A Qatari forced labor crisis is engulfing the Gulf state.
The World Bank estimates that the country has lost over 1.5 million people to forced labor since the 2011 Gulf War.
The Gulf state is not the only country to face labor issues.
In 2016, South Africa suffered the worst labor crisis in history when a wave of child labor forced thousands to leave their home country.
Now, Qatar is in the midst of its own forced labor problem, which has forced it to pay out millions in compensation to families.
But while the global economic downturn has brought unprecedented challenges for countries, Qataris are still among the poorest in the world, with more than 90 percent of the population living in extreme poverty.
The Qatari government has also struggled to pay for the welfare of its workers.
In 2017, the Qatari Ministry of Labor reported that its social security system was at its lowest level in a decade.
Qataris, who have traditionally been reluctant to work outside the home, are not expected to contribute to the government’s social security.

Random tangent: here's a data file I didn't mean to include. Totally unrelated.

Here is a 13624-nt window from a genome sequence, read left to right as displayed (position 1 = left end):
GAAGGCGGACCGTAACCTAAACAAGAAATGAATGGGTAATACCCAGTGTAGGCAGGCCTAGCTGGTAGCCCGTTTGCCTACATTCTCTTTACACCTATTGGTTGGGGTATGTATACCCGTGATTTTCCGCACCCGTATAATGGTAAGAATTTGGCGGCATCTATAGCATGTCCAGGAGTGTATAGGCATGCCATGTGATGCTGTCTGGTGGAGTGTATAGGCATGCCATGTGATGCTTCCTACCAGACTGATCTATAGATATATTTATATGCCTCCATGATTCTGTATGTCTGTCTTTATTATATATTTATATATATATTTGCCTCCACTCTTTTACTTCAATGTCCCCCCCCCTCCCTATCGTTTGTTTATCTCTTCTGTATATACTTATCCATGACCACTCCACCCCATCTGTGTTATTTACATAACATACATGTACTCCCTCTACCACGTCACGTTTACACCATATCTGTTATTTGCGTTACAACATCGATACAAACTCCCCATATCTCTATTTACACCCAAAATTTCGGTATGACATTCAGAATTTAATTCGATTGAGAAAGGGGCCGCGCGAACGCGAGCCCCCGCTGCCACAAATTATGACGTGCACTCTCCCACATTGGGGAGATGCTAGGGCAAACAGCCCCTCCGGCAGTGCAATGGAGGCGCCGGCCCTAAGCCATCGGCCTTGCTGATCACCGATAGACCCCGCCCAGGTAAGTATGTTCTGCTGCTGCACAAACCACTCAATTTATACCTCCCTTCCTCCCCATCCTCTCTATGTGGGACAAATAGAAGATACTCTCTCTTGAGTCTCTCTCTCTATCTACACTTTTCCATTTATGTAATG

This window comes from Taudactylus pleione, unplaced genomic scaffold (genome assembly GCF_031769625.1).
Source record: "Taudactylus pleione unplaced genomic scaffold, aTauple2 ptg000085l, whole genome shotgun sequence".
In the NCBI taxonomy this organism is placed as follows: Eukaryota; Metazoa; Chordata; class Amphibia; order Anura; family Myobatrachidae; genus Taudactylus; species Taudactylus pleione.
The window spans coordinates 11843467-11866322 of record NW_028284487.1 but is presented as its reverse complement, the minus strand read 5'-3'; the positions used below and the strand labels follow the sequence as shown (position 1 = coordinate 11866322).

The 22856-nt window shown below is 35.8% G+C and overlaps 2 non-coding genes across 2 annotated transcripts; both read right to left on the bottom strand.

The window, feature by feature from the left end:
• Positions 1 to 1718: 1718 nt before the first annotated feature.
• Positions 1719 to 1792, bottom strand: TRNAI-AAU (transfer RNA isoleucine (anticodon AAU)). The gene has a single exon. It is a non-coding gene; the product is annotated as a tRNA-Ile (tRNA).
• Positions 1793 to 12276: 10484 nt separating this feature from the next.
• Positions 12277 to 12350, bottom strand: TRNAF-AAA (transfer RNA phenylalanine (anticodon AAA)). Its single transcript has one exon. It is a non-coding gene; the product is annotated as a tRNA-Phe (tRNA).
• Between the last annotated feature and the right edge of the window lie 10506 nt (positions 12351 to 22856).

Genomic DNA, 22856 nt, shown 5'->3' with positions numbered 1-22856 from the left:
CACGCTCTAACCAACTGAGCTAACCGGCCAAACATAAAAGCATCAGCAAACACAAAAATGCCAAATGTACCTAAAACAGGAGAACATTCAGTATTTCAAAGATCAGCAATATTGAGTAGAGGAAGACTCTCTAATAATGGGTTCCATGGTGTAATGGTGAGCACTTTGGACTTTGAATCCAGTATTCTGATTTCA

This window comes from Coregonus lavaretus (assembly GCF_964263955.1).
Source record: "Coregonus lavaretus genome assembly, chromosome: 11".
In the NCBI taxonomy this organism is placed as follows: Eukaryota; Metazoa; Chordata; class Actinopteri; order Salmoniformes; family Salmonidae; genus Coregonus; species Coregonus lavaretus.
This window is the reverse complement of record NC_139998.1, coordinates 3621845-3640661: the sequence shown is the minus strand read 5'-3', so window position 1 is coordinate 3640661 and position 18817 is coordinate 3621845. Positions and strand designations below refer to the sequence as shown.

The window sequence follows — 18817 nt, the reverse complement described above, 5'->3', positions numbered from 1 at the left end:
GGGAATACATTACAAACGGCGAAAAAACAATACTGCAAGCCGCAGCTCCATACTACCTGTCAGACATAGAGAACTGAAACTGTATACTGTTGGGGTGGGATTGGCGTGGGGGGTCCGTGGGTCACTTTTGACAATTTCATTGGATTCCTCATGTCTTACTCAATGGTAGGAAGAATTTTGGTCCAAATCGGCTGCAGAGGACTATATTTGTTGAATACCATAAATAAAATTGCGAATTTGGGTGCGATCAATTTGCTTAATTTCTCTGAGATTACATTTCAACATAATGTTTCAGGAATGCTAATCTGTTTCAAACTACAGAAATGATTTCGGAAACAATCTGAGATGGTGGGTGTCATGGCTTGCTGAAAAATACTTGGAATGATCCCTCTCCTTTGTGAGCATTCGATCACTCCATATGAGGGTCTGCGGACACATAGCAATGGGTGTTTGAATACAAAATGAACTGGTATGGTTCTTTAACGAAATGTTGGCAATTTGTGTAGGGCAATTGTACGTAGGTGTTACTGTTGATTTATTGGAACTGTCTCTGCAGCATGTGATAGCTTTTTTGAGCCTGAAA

Instead, they are expected to help support the government.
The lack of money is also leading to an increase in homelessness.
Some Qataris have taken to sleeping outside in their cars or sleeping on the streets.
And as a result of this, many families have been forced to leave Qatar.
The crisis also has left many families struggling to make ends meet.
The International Organization for Migration estimates that some 800,000 families in Qatar live on less than $1.50 a day.
In a statement, the Ministry of Social Affairs said it would take steps to ensure that all Qatari workers were paid according to their minimum wage.
“As long as this situation persists, the ministry will continue to monitor the situation,” it said.